Pan African Heritage: Kenya

3 Oct

In my Pan African heritage series, today, I honour our brothers and sisters from Kenya.

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Kenya, is an East African country. Its capital and largest city is Nairobi. Kenya’s territory lies on the equator and overlies the East African Rift covering a diverse and expansive terrain that extends roughly from Lake Victoria to Lake Turkana and further south-east to the Indian Ocean. It is bordered by Tanzania to the south and southwest, Uganda to the west, South Sudan to the north-west, Ethiopia to the north and Somalia to the north-east.
Kenya has a warm and humid tropical climate on its Indian Ocean coastline. The climate is cooler in the savannah grasslands around the capital city, Nairobi, and especially closer to Mount Kenya, which has snow permanently on its peaks. Further inland are highlands in Central and Rift Valley regions where tea and coffee are grown as cash crops which are major foreign revenue earners. In the West are Nyanza and Western regions, there is an equatorial, hot and dry climate which becomes humid around Lake Victoria, the largest tropical fresh-water lake in the world. This gives way to temperate and forested hilly areas in the neighbouring western region. The north-eastern regions along the border with Somalia and Ethiopia are arid and semi-arid areas with near-desert landscapes. Kenya is known for its world class athletes in track and field and rugby. Thanks to its diverse climate and geography, expansive wildlife reserves and national parks such as the East and West Tsavo National Park, Amboseli National Park, Maasai Mara, Lake Nakuru National Park, Aberdares National Park and white sand beaches at the Coastal region, Kenya is home to the modern safari and has several world heritage sites such as Lamu and numerous beaches, including in Diani, Bamburi and Kilifi, where international yachting competitions are held every year.

The country has at least 40 different ethnic African groups (including the Kikuyu, Luhya, Kalenjin tribes, Luo, Kamba, Somali, Kisii, Meru & Embu, Mijikenda, Turkana and Maasai) who speak a variety of mother tongues.
The different languages in Kenya fall into three categories – Bantu (Niger-Congo) languages which are spoken by around 65% of people, the Nilo-Saharan group of languages spoken among another third of the population and the Cushitic language, an Afro-Asian tongue spoken in the north by around 3% of the population.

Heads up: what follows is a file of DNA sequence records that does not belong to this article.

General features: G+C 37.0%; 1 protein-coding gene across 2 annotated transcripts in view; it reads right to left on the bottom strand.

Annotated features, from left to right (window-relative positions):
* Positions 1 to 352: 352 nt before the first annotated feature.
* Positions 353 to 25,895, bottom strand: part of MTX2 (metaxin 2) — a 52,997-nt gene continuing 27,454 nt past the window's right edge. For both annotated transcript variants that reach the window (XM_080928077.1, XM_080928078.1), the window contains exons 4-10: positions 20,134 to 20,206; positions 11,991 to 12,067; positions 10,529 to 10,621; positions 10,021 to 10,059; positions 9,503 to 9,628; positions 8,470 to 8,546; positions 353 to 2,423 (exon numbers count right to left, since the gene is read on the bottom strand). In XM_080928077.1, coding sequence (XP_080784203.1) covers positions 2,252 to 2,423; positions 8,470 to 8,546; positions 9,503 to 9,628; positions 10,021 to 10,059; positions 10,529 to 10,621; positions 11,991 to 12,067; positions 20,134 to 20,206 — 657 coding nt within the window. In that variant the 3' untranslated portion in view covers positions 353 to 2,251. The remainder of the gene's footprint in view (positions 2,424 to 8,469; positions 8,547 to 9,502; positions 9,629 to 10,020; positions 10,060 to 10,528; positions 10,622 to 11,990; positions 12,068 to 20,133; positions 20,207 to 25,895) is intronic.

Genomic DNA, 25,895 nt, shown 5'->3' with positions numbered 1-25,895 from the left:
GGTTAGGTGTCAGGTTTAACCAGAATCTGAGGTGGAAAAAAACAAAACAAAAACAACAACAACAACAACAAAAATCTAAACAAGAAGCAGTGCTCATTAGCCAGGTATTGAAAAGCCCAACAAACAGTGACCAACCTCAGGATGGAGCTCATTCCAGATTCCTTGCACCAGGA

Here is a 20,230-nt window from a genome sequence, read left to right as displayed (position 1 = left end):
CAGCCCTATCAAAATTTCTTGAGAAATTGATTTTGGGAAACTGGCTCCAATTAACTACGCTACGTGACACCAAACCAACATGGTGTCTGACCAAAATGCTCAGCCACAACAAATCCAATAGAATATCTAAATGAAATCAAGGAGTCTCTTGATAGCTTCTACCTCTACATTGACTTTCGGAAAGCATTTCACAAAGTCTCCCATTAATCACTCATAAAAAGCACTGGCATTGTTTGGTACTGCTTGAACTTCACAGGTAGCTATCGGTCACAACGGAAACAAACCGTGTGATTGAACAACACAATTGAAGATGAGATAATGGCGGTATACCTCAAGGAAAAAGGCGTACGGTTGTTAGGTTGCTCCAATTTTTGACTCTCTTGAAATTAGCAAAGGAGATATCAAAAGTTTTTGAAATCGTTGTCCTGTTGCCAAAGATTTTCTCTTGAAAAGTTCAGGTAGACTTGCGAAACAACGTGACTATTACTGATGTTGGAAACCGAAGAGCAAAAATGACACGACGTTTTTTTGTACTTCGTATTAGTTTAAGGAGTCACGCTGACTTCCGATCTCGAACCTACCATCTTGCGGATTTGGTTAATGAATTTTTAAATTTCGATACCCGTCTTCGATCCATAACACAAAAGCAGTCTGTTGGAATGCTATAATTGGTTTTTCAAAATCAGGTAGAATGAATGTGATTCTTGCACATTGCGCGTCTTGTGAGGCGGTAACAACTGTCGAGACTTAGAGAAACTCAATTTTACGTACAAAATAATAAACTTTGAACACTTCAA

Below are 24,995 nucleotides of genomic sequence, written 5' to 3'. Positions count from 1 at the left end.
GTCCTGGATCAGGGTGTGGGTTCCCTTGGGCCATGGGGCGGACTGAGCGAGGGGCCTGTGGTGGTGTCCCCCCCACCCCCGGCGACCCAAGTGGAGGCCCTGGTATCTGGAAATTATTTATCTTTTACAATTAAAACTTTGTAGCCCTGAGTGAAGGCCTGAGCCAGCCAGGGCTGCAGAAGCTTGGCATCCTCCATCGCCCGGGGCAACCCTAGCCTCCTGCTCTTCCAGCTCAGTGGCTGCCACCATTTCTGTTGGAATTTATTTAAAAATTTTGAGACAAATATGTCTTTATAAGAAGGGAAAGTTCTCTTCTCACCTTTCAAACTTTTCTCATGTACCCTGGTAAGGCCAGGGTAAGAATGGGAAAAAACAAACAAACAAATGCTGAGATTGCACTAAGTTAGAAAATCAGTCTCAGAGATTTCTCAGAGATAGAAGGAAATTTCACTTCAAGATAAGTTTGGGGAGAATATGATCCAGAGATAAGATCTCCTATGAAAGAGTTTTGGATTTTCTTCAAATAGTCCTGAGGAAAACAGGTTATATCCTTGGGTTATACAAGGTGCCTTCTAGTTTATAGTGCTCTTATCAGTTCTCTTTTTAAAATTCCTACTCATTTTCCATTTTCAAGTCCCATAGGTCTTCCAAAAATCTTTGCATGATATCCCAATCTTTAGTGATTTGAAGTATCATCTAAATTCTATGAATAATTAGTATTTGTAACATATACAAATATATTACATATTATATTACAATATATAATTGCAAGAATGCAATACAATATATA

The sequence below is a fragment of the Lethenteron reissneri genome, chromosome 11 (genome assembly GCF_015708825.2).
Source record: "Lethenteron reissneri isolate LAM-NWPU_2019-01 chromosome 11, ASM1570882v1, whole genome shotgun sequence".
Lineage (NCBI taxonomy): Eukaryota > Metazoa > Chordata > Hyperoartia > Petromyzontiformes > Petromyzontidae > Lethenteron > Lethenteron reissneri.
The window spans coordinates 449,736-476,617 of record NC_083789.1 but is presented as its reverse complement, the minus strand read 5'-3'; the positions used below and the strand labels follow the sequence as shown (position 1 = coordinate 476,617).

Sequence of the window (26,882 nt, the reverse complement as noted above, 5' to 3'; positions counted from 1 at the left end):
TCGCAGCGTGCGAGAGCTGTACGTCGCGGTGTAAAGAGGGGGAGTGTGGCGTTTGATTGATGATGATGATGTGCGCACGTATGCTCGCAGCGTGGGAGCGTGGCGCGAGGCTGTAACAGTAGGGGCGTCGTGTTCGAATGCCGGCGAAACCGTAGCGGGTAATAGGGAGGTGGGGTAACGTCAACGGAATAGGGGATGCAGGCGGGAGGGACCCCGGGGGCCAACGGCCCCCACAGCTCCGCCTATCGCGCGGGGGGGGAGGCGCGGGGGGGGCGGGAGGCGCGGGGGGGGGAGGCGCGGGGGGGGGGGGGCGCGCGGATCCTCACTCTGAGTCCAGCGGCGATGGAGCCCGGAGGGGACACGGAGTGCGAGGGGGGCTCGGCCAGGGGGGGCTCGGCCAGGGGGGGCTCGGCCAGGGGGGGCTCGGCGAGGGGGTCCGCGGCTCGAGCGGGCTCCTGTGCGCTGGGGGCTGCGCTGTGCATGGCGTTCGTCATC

One of the most popular forms of pop music is Benga, which combines traditional African drum and dance rhythms with modern electrical sounds and melodies.

The undeniable most common Kenyan food staple is ugali – usually made from cornmeal that is added to boiling water and heated until it turns into a dense block of cornmeal paste. Ugali has the consistency of a grainy dough and the heaviness of a brick. For many Kenyans, ugali along with a small amount of cooked vegetables or saucy stew is a normal meal.

irio

Irio is one of the most famous dishes in Kenya, a food that originated as a Kikuyu staple and spread throughout the country.
Green peas and potatoes are boiled and then mashed up before whole kernels of maize (corn) are added to give the mash some extra starch and texture. This hearty and heavy Kenyan food is famous to eat with roasted nyama choma meat (nyama na irio) or just some Kenyan style stew.

githeri

It’s not too complicated, a Kenyan dish that consists of boiled beans, corn kernels, and possibly mixed in with a little bit of vegetables. The combination of Githeri is a filling, highly nutritious, and can be quite good when complimented with salt, pepper, chilies, and even a chapati. One of the most popular vegetable Kenyan dishes is sukuma wiki (known as collard greens or a form of kale in English). The nutritious green leafy vegetable is often cooked in oil with a few diced tomatoes, onions, and flavored with a sprinkle of mchuzi mix (Kenyan food secret flavoring salt – MSG) or stock cube flavoring.

masai-warrior-clothing-250x250

A few tribes have largely kept their traditional dress and life style. The Masai Maria are the most famous, but this also goes for the Samburu (which are closely related to the Masai) and the Turkana peoples, who live in the north.

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Masai women typically wear vast plate-like bead necklaces, and colourful wraps called kanga. The men are famous for wearing a red-checked shuka (Maasai blanket) and carry a distinctive ball-ended club. For Masai, red clothing stands for power. Many Masai wear simple sandals, sometimes soled with pieces of motorcycle tires. When males become ‘morans’ (warriors), around age 14, they traditionally dye their hair red with ochre and fat.

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